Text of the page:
Budd-Chiari syndrome medical therapy
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Medical therapy can be used for short-term symptomatic relief in Budd-Chiari syndrome. However, the use of such medical therapy alone is associated with a high 2-year mortality rate. A low-sodium diet is recommended for patients with Budd-Chiari syndrome. This helps in effective control of ascites. Symptomatic treatment includes diuretics to control ascites, anticoagulants such as heparin and warfarin for hypercoagulable state and antifibrinolytic agents.
- The therapy for Budd-Chiari syndrome is aimed at alleviating the obstruction. Underlying conditions are aggressively treated.
- Patients with Budd-Chiari syndrome are treated according to the severity of the disease. Treatment options include:
- Medical therapy can be used for short-term symptomatic relief. However, the use of such medical therapy alone is associated with a high 2-year mortality rate.
- A low-sodium diet is recommended for patients of Budd-Chiari syndrome. This helps in effective control of ascites.
- Symptomatic treatment includes diuretics to control ascites, anticoagulants such as heparin and warfarin for hypercoagulable state and antifibrinolytic agents.
- Anticoagulation is recommended in all patients of BCS to prevent progression of the thrombosis.
- Anticoagulation with low molecular weight heparin LMWH should be initiated without delay soon after diagnosis. The risk of associated bleeding complications is comparable to patients with anticoagulation therapy for other indications.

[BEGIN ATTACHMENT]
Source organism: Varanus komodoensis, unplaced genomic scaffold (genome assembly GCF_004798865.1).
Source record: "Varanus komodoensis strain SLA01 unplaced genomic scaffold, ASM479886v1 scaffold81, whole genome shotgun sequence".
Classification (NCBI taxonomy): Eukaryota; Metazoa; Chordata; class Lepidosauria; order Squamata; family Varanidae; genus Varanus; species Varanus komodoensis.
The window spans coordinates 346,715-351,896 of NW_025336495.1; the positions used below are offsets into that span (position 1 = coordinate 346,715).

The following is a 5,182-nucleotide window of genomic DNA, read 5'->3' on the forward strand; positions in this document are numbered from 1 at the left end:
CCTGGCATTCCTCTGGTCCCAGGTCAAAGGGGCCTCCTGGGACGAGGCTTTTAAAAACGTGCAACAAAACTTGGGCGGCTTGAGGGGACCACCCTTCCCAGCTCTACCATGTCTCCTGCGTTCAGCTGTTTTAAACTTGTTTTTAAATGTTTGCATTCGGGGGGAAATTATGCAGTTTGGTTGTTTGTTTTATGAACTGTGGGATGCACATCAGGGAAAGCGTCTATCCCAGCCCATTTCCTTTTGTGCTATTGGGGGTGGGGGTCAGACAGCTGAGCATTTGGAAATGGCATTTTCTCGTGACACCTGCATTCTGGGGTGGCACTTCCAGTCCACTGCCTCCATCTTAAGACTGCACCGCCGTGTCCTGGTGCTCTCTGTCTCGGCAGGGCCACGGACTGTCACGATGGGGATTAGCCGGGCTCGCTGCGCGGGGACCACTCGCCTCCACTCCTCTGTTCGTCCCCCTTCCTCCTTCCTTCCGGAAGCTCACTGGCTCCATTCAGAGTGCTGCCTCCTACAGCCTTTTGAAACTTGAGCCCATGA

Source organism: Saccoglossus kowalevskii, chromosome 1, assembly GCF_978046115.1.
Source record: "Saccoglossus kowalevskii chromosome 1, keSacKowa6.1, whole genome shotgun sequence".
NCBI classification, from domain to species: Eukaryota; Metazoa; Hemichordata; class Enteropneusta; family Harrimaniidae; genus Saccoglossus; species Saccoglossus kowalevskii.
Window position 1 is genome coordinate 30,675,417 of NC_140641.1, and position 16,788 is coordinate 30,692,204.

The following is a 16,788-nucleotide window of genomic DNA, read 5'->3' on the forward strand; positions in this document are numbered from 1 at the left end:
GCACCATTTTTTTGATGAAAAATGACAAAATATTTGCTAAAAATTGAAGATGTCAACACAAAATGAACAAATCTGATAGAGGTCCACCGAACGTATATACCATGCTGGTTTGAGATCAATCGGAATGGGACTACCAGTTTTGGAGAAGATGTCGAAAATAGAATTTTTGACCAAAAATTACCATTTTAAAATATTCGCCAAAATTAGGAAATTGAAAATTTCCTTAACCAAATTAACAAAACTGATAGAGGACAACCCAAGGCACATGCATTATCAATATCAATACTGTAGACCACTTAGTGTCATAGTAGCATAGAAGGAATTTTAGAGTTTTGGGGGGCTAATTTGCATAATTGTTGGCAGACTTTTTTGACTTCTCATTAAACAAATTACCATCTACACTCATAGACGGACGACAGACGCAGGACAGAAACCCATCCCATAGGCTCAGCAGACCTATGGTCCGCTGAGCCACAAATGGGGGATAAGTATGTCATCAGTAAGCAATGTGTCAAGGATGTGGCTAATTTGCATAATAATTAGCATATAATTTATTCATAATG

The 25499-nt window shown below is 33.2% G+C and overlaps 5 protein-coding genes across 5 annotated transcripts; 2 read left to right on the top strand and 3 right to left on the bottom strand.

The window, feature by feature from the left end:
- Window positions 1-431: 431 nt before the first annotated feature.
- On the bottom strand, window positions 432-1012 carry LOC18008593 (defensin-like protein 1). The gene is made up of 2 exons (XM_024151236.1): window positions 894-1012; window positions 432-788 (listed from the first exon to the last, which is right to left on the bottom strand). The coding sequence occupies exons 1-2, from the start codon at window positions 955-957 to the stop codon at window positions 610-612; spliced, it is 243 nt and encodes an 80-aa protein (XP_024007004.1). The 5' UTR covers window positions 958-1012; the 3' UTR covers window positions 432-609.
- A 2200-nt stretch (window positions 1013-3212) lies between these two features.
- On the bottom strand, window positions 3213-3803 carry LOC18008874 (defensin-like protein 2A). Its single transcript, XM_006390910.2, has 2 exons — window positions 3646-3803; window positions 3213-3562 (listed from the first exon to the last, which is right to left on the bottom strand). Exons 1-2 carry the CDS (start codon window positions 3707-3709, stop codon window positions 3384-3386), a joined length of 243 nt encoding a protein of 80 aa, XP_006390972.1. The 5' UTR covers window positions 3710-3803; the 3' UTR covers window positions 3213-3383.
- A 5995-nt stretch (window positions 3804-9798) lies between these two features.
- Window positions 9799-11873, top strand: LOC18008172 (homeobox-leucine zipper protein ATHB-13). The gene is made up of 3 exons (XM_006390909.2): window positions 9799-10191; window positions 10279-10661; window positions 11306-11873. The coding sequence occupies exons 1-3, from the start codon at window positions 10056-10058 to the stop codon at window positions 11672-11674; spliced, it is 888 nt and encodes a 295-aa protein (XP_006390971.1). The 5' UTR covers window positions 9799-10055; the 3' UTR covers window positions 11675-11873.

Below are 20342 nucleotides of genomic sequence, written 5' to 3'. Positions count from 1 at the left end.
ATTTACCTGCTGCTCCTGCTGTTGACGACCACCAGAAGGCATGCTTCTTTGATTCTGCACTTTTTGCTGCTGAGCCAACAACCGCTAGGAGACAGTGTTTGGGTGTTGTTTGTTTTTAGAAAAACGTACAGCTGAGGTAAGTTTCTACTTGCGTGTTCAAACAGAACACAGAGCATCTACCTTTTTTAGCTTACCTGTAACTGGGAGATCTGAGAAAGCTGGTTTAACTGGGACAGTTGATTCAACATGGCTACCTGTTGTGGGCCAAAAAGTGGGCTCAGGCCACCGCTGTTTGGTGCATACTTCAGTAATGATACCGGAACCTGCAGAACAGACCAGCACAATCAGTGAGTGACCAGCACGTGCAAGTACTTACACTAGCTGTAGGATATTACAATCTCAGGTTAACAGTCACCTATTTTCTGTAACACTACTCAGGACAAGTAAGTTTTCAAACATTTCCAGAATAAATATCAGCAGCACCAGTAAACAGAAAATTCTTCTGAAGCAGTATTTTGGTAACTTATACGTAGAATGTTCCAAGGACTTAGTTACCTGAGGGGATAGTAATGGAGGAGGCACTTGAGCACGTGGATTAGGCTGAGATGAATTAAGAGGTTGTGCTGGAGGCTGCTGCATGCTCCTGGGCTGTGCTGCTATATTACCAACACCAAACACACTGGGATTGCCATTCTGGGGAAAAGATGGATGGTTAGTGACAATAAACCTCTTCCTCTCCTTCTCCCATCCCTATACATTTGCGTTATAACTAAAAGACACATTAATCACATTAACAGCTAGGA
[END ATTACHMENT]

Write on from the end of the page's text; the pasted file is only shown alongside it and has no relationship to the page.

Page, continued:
- Anticoagulation is maintained with a target value of Anti-Xa between 0.5 and 0.8 IU/ml.
- The goal is to maintain INR between 2.5 and 3 monitored by regular INR testing.
- Prothrombin time and activated partial thromboplastin time are measured once anticoagulation is started and should be maintained within the therapeutic range.
- Before switching from low molecular weight heparin (LMWH) to oral anticoagulants, all contraindications have to be ruled out and a complete diagnostic workup has to be completed.
- Thrombolytic agents include streptokinase, urokinase, recombinant tissue-type plasminogen activator (rt-PA).
- Local thrombolysis performed by an interventional radiologist is preferable over systemic thrombolysis.
- Systemic or intra-arterial thrombolysis in BCS has to be administered locally into the hepatic vein, inferior vena cava, and TIPS in case of acute thrombosis.
- Copelan A, Remer EM, Sands M, Nghiem H, Kapoor B (2015). "Diagnosis and management of Budd Chiari syndrome: an update". Cardiovasc Intervent Radiol. 38 (1): 1–12. doi:10.1007/s00270-014-0919-9. PMID 24923240.
- Sun YL, Fu Y, Zhou L, Ma XX, Wang ZW, Wu Y (2013). "Staged management of Budd-Chiari syndrome caused by co-obstruction of the inferior vena cava and main hepatic veins". HBPD INT. 12 (3): 278–85. PMID 23742773.